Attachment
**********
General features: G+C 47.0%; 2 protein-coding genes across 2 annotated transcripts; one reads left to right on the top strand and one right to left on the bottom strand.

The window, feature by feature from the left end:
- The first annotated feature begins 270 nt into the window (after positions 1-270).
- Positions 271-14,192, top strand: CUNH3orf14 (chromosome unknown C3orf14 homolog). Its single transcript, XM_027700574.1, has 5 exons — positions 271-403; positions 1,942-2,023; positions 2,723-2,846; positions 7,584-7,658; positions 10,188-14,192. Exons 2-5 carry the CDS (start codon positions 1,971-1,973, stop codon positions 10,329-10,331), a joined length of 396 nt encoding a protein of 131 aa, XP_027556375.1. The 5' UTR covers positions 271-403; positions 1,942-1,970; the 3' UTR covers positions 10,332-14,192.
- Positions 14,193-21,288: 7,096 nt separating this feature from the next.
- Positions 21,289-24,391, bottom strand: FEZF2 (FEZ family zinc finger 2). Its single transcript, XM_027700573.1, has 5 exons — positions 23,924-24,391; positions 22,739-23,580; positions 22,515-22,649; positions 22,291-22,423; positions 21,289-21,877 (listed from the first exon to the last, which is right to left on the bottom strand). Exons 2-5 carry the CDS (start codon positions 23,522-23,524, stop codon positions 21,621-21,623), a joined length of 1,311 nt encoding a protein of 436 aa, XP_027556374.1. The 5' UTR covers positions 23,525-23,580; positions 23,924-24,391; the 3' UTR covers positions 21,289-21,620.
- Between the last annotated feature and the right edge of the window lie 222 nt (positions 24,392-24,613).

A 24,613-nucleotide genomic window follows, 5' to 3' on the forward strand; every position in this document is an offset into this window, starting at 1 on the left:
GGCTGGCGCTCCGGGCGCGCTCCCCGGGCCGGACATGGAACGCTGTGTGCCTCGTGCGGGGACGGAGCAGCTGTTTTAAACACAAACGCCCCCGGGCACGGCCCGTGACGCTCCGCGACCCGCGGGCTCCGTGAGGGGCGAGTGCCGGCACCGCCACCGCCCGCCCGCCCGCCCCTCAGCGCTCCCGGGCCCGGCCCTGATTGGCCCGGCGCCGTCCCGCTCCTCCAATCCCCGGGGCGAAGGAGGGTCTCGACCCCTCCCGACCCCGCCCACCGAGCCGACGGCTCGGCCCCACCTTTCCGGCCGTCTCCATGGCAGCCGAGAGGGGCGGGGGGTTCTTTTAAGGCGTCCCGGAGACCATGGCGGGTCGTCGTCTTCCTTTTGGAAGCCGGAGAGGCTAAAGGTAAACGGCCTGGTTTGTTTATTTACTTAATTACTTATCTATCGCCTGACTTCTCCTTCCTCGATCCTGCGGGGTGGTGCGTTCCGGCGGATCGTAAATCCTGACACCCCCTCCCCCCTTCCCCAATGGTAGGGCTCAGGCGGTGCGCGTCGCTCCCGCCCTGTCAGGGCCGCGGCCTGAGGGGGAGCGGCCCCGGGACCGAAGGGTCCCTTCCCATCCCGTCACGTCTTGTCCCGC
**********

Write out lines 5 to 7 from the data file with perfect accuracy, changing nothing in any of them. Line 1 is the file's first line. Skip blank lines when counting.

- Positions 14,193-21,288: 7,096 nt separating this feature from the next.
- Positions 21,289-24,391, bottom strand: FEZF2 (FEZ family zinc finger 2). Its single transcript, XM_027700573.1, has 5 exons — positions 23,924-24,391; positions 22,739-23,580; positions 22,515-22,649; positions 22,291-22,423; positions 21,289-21,877 (listed from the first exon to the last, which is right to left on the bottom strand). Exons 2-5 carry the CDS (start codon positions 23,522-23,524, stop codon positions 21,621-21,623), a joined length of 1,311 nt encoding a protein of 436 aa, XP_027556374.1. The 5' UTR covers positions 23,525-23,580; positions 23,924-24,391; the 3' UTR covers positions 21,289-21,620.
- Between the last annotated feature and the right edge of the window lie 222 nt (positions 24,392-24,613).